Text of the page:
Appropriations Subcommittee Structure: History of Changes from 1920-2005
LIBRARY OF CONGRESS WASHINGTON DC CONGRESSIONAL RESEARCH SERVICE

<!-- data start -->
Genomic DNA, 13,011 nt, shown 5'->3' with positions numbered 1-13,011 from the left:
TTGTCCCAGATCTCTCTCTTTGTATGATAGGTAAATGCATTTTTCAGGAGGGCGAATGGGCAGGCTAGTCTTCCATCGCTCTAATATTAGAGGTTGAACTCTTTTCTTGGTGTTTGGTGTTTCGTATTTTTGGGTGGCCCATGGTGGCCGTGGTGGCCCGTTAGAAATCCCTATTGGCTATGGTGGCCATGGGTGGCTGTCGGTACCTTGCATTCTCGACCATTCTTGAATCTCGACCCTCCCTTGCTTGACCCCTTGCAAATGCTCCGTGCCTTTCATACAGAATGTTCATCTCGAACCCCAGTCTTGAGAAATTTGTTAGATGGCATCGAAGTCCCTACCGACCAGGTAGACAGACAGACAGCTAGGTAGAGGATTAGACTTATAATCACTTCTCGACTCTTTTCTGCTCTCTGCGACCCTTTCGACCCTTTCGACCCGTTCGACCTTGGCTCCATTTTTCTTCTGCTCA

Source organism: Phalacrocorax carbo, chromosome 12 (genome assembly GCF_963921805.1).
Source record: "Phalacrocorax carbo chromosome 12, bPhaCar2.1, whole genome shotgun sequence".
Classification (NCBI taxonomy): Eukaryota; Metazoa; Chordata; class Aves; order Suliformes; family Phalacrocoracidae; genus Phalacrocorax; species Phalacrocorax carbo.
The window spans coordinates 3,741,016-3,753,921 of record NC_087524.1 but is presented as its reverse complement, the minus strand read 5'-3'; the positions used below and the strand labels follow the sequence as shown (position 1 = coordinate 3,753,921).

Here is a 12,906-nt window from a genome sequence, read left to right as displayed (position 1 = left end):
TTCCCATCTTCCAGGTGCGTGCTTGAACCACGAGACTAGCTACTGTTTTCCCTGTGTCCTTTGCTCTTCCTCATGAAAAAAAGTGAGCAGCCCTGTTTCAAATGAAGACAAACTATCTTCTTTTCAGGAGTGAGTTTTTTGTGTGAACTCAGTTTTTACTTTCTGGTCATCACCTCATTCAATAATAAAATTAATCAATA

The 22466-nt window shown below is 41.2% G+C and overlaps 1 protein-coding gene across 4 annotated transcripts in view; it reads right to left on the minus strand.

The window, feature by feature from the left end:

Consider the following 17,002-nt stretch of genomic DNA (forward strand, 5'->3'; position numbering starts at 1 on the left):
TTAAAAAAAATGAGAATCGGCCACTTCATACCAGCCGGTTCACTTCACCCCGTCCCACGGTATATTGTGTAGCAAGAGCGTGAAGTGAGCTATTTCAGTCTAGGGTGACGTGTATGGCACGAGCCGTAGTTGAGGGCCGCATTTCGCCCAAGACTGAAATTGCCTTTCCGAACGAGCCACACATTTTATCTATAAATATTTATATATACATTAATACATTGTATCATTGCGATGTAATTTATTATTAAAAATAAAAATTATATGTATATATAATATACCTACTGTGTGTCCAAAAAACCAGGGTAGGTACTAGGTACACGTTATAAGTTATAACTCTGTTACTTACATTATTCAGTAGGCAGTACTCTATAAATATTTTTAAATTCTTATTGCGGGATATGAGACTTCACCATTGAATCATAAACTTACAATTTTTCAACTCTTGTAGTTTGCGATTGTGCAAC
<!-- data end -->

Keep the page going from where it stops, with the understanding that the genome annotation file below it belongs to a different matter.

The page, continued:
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This report details the evolution of the House and Senate Appropriations Committees subcommittee structure from the 1920s to the present. In 1920, the House adopted a change in its rules to consolidate jurisdiction over all appropriations in the Appropriations Committee. After the enactment of the Budget and Accounting Act of 1921, the House reorganized its Appropriations Committee by establishing for the first time a set of subcommittees to consider appropriations bills based on the administrative organization of the executive branch. The Senate followed suit in 1922, and the two chambers have continued under that basic organizational approach since that time. The evolution of the modern Appropriations subcommittee structure can be divided into four eras. The first era, stretching roughly from the initial reorganization in the 1920s until the end of the Second World War, was marked by stability. Most of the changes in Appropriations structure resulted from combining bills, although one new bill and subcommittee was created when the appropriations bill for the Department of Labor was split off from the Departments of State, Justice, Commerce, and Labor bill in 1939. The second era, from the end of the Second World War through 1970, saw multiple changes. During this period, Congress attempted to keep pace with executive branch reorganization e.g., creation of subcommittees to consider appropriations for the new Departments of Defense in 1947 and Transportation in 1967, and changing national priorities e.g., creation of a separate appropriations bill, and later subcommittee, for foreign operations.The third era, from 1971 through 2003, was marked by a renewed stability. The structure of the Appropriations subcommittees in both chambers remained mostly unchanged until 2003. But since 2003, there have been major changes in organization involving nearly every subcommittee.
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